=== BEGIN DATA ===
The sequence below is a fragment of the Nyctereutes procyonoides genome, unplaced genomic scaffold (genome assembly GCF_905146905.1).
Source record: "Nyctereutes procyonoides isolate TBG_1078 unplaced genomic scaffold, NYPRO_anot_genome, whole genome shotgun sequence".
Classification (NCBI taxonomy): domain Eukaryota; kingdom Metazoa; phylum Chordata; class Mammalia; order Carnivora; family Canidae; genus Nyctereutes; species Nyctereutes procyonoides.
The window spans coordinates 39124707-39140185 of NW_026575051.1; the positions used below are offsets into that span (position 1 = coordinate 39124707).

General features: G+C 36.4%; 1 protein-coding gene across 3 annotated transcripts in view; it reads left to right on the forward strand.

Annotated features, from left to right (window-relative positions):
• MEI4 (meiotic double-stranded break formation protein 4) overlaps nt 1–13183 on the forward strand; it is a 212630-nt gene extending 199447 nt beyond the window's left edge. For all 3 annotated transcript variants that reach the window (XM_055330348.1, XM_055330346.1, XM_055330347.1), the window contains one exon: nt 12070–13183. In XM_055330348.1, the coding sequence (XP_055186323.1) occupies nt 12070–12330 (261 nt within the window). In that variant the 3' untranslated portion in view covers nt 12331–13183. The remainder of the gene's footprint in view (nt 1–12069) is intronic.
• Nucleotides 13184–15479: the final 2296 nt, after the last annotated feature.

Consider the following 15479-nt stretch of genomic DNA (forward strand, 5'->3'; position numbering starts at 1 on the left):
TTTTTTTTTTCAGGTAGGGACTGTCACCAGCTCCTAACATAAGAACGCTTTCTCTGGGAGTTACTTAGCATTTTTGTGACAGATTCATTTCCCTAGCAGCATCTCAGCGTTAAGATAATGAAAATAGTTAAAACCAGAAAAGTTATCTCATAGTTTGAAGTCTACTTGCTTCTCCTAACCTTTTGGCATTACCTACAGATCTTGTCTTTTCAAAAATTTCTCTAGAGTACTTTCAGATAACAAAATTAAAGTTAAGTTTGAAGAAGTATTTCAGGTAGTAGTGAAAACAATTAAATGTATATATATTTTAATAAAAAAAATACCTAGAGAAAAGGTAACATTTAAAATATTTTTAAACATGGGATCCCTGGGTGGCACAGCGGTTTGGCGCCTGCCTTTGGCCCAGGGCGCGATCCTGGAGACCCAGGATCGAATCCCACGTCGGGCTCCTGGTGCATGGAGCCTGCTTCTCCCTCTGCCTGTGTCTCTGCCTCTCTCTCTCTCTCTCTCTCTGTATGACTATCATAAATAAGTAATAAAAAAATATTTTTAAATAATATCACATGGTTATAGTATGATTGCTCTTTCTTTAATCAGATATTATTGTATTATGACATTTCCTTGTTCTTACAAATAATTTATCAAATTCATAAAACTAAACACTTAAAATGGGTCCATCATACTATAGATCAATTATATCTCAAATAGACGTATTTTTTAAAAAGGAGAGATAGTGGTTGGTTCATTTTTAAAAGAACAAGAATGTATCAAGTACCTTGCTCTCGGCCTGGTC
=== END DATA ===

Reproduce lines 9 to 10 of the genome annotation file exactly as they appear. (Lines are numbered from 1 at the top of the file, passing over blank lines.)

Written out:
Consider the following 15479-nt stretch of genomic DNA (forward strand, 5'->3'; position numbering starts at 1 on the left):
TTTTTTTTTTCAGGTAGGGACTGTCACCAGCTCCTAACATAAGAACGCTTTCTCTGGGAGTTACTTAGCATTTTTGTGACAGATTCATTTCCCTAGCAGCATCTCAGCGTTAAGATAATGAAAATAGTTAAAACCAGAAAAGTTATCTCATAGTTTGAAGTCTACTTGCTTCTCCTAACCTTTTGGCATTACCTACAGATCTTGTCTTTTCAAAAATTTCTCTAGAGTACTTTCAGATAACAAAATTAAAGTTAAGTTTGAAGAAGTATTTCAGGTAGTAGTGAAAACAATTAAATGTATATATATTTTAATAAAAAAAATACCTAGAGAAAAGGTAACATTTAAAATATTTTTAAACATGGGATCCCTGGGTGGCACAGCGGTTTGGCGCCTGCCTTTGGCCCAGGGCGCGATCCTGGAGACCCAGGATCGAATCCCACGTCGGGCTCCTGGTGCATGGAGCCTGCTTCTCCCTCTGCCTGTGTCTCTGCCTCTCTCTCTCTCTCTCTCTCTGTATGACTATCATAAATAAGTAATAAAAAAATATTTTTAAATAATATCACATGGTTATAGTATGATTGCTCTTTCTTTAATCAGATATTATTGTATTATGACATTTCCTTGTTCTTACAAATAATTTATCAAATTCATAAAACTAAACACTTAAAATGGGTCCATCATACTATAGATCAATTATATCTCAAATAGACGTATTTTTTAAAAAGGAGAGATAGTGGTTGGTTCATTTTTAAAAGAACAAGAATGTATCAAGTACCTTGCTCTCGGCCTGGTC